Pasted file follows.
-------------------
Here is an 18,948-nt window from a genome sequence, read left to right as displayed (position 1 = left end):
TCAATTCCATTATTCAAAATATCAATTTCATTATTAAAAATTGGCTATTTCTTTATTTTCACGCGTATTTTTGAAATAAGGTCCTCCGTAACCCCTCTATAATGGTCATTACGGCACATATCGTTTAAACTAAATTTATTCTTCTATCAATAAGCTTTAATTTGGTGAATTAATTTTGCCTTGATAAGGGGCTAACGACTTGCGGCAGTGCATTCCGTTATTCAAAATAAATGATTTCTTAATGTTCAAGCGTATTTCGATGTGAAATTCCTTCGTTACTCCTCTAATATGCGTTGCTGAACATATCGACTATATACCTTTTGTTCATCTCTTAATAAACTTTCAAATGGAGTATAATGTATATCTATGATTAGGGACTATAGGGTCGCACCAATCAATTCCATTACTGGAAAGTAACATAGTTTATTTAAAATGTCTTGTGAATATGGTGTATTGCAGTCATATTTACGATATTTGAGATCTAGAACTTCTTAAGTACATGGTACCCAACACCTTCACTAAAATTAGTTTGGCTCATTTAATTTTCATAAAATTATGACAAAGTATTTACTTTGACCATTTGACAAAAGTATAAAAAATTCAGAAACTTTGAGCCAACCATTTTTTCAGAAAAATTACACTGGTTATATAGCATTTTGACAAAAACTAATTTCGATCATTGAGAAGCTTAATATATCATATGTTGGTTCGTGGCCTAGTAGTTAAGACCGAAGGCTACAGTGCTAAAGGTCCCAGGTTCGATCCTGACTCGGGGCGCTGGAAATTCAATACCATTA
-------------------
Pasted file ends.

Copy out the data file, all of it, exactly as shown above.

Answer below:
Here is an 18,948-nt window from a genome sequence, read left to right as displayed (position 1 = left end):
TCAATTCCATTATTCAAAATATCAATTTCATTATTAAAAATTGGCTATTTCTTTATTTTCACGCGTATTTTTGAAATAAGGTCCTCCGTAACCCCTCTATAATGGTCATTACGGCACATATCGTTTAAACTAAATTTATTCTTCTATCAATAAGCTTTAATTTGGTGAATTAATTTTGCCTTGATAAGGGGCTAACGACTTGCGGCAGTGCATTCCGTTATTCAAAATAAATGATTTCTTAATGTTCAAGCGTATTTCGATGTGAAATTCCTTCGTTACTCCTCTAATATGCGTTGCTGAACATATCGACTATATACCTTTTGTTCATCTCTTAATAAACTTTCAAATGGAGTATAATGTATATCTATGATTAGGGACTATAGGGTCGCACCAATCAATTCCATTACTGGAAAGTAACATAGTTTATTTAAAATGTCTTGTGAATATGGTGTATTGCAGTCATATTTACGATATTTGAGATCTAGAACTTCTTAAGTACATGGTACCCAACACCTTCACTAAAATTAGTTTGGCTCATTTAATTTTCATAAAATTATGACAAAGTATTTACTTTGACCATTTGACAAAAGTATAAAAAATTCAGAAACTTTGAGCCAACCATTTTTTCAGAAAAATTACACTGGTTATATAGCATTTTGACAAAAACTAATTTCGATCATTGAGAAGCTTAATATATCATATGTTGGTTCGTGGCCTAGTAGTTAAGACCGAAGGCTACAGTGCTAAAGGTCCCAGGTTCGATCCTGACTCGGGGCGCTGGAAATTCAATACCATTA